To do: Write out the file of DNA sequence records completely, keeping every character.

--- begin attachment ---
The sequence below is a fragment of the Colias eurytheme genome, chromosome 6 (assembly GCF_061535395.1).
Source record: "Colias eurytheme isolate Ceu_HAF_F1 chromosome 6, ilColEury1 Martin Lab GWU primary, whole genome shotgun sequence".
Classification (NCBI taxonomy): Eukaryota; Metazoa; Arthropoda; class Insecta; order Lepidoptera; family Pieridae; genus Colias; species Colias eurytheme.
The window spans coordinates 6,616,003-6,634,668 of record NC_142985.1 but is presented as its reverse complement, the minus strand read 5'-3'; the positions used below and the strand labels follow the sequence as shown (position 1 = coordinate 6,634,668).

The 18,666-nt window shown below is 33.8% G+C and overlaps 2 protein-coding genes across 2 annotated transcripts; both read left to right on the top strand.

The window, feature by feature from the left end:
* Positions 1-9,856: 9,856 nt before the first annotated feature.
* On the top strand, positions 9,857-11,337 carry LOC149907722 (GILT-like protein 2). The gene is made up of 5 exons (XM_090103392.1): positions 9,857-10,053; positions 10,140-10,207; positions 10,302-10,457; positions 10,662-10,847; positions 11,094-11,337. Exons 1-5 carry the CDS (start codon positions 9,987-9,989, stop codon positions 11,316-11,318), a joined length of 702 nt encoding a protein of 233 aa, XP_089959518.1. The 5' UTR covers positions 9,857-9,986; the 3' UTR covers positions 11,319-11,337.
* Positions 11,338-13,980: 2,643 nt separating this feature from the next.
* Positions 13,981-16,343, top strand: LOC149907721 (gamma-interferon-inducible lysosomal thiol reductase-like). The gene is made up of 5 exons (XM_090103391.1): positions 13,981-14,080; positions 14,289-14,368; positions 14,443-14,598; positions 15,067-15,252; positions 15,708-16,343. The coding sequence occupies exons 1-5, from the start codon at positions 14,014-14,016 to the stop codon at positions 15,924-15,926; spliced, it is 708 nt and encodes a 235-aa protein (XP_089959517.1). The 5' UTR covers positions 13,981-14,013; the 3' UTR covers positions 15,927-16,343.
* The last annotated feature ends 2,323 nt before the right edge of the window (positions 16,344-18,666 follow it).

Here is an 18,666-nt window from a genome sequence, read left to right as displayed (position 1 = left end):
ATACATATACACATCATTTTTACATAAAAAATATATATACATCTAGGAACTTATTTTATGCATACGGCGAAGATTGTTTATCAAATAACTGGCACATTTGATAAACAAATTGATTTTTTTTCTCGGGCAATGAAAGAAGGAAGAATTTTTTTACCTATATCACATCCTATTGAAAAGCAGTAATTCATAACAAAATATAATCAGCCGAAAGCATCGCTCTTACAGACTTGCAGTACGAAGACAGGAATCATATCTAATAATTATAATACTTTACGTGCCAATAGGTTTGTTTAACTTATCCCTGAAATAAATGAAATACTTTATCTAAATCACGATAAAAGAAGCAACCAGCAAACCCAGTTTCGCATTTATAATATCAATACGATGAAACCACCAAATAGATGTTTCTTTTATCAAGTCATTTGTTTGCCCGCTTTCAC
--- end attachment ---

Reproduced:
The sequence below is a fragment of the Colias eurytheme genome, chromosome 6 (assembly GCF_061535395.1).
Source record: "Colias eurytheme isolate Ceu_HAF_F1 chromosome 6, ilColEury1 Martin Lab GWU primary, whole genome shotgun sequence".
Classification (NCBI taxonomy): Eukaryota; Metazoa; Arthropoda; class Insecta; order Lepidoptera; family Pieridae; genus Colias; species Colias eurytheme.
The window spans coordinates 6,616,003-6,634,668 of record NC_142985.1 but is presented as its reverse complement, the minus strand read 5'-3'; the positions used below and the strand labels follow the sequence as shown (position 1 = coordinate 6,634,668).

The 18,666-nt window shown below is 33.8% G+C and overlaps 2 protein-coding genes across 2 annotated transcripts; both read left to right on the top strand.

The window, feature by feature from the left end:
* Positions 1-9,856: 9,856 nt before the first annotated feature.
* On the top strand, positions 9,857-11,337 carry LOC149907722 (GILT-like protein 2). The gene is made up of 5 exons (XM_090103392.1): positions 9,857-10,053; positions 10,140-10,207; positions 10,302-10,457; positions 10,662-10,847; positions 11,094-11,337. Exons 1-5 carry the CDS (start codon positions 9,987-9,989, stop codon positions 11,316-11,318), a joined length of 702 nt encoding a protein of 233 aa, XP_089959518.1. The 5' UTR covers positions 9,857-9,986; the 3' UTR covers positions 11,319-11,337.
* Positions 11,338-13,980: 2,643 nt separating this feature from the next.
* Positions 13,981-16,343, top strand: LOC149907721 (gamma-interferon-inducible lysosomal thiol reductase-like). The gene is made up of 5 exons (XM_090103391.1): positions 13,981-14,080; positions 14,289-14,368; positions 14,443-14,598; positions 15,067-15,252; positions 15,708-16,343. The coding sequence occupies exons 1-5, from the start codon at positions 14,014-14,016 to the stop codon at positions 15,924-15,926; spliced, it is 708 nt and encodes a 235-aa protein (XP_089959517.1). The 5' UTR covers positions 13,981-14,013; the 3' UTR covers positions 15,927-16,343.
* The last annotated feature ends 2,323 nt before the right edge of the window (positions 16,344-18,666 follow it).

Here is an 18,666-nt window from a genome sequence, read left to right as displayed (position 1 = left end):
ATACATATACACATCATTTTTACATAAAAAATATATATACATCTAGGAACTTATTTTATGCATACGGCGAAGATTGTTTATCAAATAACTGGCACATTTGATAAACAAATTGATTTTTTTTCTCGGGCAATGAAAGAAGGAAGAATTTTTTTACCTATATCACATCCTATTGAAAAGCAGTAATTCATAACAAAATATAATCAGCCGAAAGCATCGCTCTTACAGACTTGCAGTACGAAGACAGGAATCATATCTAATAATTATAATACTTTACGTGCCAATAGGTTTGTTTAACTTATCCCTGAAATAAATGAAATACTTTATCTAAATCACGATAAAAGAAGCAACCAGCAAACCCAGTTTCGCATTTATAATATCAATACGATGAAACCACCAAATAGATGTTTCTTTTATCAAGTCATTTGTTTGCCCGCTTTCAC